driven to the northern part and accumulate at the harbour mouth. Offshore wave climate is similar
to S. Jacinto beach.

Figure 3. Equipments deployed in Gelfa beach: ADCP (red square), ACM (green squares), PT (yellow circles), ADV (red triangle)
and ECM (green triangle). Bathymetry contours (dashed lines).

In S. Jacinto beach we were able to accurately measure the wave shoaling and further
dissipation. Therefore, in Gelfa beach we decided to measure the long-shore circulation patterns.
Several instruments were also moored while others were deployed at the beach (Figure 3) as in
S. Jacinto. Offshore wave conditions were obtained by an ADCP moored at 10 m depth.
Horizontal currents over the water column were measured by an ADCP and by an ACM at 5 m
depth. Long-shore barotropic fluctuations were measured by 8 pressure transducers (PT). Finally,
long-shore currents were obtained at the beach by 3 ADV and by 3 ECM. Wave and current
measurements were performed from 8 am to 8 pm of 30 September, 2015. There was also a
persistent rip cell in front of the central ADV (Figure 3). Circulation patterns inside the rip were
also continuously monitored during the experiment.
3. Challenges
3.1 Submerged instruments
ADV were attached to steel structures and deployed at the beach during both campaigns (Figure
4). These equipments were able to measure horizontal and also vertical currents. Moreover, they
obtained an estimate of pressure and distance to the bottom level. In order to avoid submerging
issues, they were installed approximately 30 cm from the sea bottom. However this distance was
not enough to avoid being submerged during flood tide by a tidal bar. Increasing the initial
distance to the bottom is not a convenient solution because they will be measuring less time.

Figure 4. Submerged ADV during the field experiment.

For that reason, we decided to propose to the equipment manufacture the first challenge: create
a movable ADV. Due to physical characteristics, the ADV is composed by the sensor and three
transducers mounted at the end of a steel arm. One of the possibilities to avoid submerging
problems can be the ability of this arm to move up and down. For that end, the synchronization
with the sensor that tracks the bottom level will allow this arm to enter inside the ADV plastic box,
thereby avoiding submerging issues.
3.2 Measuring IG waves
Infra-gravity waves are waves generated by wave groupiness (Okihiro et al., 1992) or by tidally
moving wave breaking-point (Shemeret et al., 2002). These waves have usually periods between
30 and 300 s. Due to their wavelength (~1 km) the velocity at the surface is very similar to the
velocity near the bottom (Svendsen, 2006). Since they are also generated due to nonlinear
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interactions between wind waves, as wind waves increase in amplitude, these IG waves will also
increase. They usually have small amplitudes (10-30% Hs) but their currents might be very large,
especially during storm events. The spectrum from a PT and from an ECM shows this behaviour
(Figure 5). A considerable part of the cross-shore current energy is located at the IG band.

Figure 5. IG (blue) and gravity wave spectrum (red) obtained from PT (left) and ECM (right).

All the equipments deployed were not able to measure directly the IG wave motions. Further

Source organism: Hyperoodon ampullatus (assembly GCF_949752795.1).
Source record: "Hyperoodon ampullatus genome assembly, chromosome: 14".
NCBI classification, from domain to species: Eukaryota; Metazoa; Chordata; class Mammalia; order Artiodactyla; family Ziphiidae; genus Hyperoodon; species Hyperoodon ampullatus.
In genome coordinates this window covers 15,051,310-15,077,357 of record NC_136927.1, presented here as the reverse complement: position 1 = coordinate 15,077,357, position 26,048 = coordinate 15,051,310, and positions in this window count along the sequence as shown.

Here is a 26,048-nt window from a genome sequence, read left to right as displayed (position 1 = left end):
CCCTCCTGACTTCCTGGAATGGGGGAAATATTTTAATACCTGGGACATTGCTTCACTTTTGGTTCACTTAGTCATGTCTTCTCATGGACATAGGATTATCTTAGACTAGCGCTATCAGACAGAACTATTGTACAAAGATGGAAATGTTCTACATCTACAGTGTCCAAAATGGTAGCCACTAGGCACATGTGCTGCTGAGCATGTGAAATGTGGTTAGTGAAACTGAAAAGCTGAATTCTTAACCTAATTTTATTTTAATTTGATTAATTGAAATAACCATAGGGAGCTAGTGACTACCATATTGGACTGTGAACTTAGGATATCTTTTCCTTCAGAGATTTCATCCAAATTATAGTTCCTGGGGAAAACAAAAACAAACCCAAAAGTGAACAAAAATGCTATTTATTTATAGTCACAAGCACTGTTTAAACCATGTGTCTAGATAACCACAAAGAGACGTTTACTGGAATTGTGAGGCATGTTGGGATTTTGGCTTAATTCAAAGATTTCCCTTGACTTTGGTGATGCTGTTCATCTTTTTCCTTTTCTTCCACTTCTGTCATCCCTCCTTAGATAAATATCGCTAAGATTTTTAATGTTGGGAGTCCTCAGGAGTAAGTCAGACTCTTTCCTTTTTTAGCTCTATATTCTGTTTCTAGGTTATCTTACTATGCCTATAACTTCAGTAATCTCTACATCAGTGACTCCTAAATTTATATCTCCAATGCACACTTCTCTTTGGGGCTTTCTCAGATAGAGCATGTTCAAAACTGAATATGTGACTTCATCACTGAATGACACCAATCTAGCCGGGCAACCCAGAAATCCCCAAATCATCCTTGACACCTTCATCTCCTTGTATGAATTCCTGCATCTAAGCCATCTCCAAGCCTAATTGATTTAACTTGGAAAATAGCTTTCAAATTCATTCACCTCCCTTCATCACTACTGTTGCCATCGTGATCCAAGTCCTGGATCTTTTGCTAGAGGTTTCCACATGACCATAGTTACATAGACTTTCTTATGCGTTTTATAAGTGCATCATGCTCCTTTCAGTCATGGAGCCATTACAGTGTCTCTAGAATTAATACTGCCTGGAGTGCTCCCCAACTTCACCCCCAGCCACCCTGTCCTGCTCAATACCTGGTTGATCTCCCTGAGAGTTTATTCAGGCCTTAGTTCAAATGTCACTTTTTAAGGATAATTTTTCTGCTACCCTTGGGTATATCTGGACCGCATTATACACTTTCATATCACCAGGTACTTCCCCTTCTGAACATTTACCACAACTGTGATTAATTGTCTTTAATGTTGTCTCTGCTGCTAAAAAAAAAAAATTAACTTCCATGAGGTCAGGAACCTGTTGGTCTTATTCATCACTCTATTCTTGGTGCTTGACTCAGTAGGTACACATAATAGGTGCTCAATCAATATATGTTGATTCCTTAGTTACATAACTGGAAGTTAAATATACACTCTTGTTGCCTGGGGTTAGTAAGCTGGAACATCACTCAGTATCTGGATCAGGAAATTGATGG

processing of data is therefore required. Here, we proposed the second challenge: the ability to
directly provide the IG waves. Besides ECM, which can be a difficult task to provide these waves,
we are convicted that the ADCP could provide them in a simple way. Both ADCP provided the
wave spectrum every 20 min. This time interval was chosen to assure stationary and statistical
significance of the wave conditions. To provide the IG spectrum, it is just needed to store the
information during 40 min based on the IG analysis performed by Herbers et al. (1995). Then,
every 40 min this equipment could also give the IG wave spectrum. Especially in small bays as in
Gelfa beach these low-frequency motions (IG waves) can play a major role due to the resonance
phenomenon.
3.3 Sediment transport during extreme events
Until now, sediment transport is measure in the field trough indirect measurements using optical
backscatter sensors (Miles et al., 2015) or by sediment tracers (Miller and Warrick, 2012). These
methods are not accurate and are influenced by sea-state conditions. It is require new equipment
that provides the sediment transport flux from the sea bottom (bedload) to the sea surface
(suspended).

Figure 6. Beach photo before (top) and after hurricane Sandy (bottom) in Mantoloking, New Jersey.

One of the possibilities can pass through the use of an ADCP that can estimate the sediment
concentration based on the orbital velocities. This corresponds to the third challenge: accurately
measure sediment transport in littoral areas. However, this objective needs to be even more
challenging. The sediment transport is more intense if the external forcing (waves and tidal
currents) increases. This increase usually occurs during extreme events which are characterized
by strong wind and low-pressure conditions. These conditions when combined with spring high
tides cause dune overwash and consequently, dune breaching. It is required an instrument
resistant enough to handle extreme conditions and reliable enough to ubiquitous measure the
sediment transport.
4. Resume
Are the available instruments adequate enough to answer the three proposed challenges: (1) to
have a movable arm to avoid submerging problems; (2) to measure automatically the IG wave
spectrum; and (3) to measure the sediment transport during extreme events.
Acknowledgements
Thanks are due to all the people that contributed and participated in the field campaign. This research is a
contribution to project RAIA.CO(0520\_RAIA\_CO\_1\_E), Observatrio Marinho da Margem Ibrica e
Litoral, funded by the European Fund for Regional Development (EFDR) through the Programa
Operacional de Cooperao Transfonteiria Espanha-Portugal (POCTEC).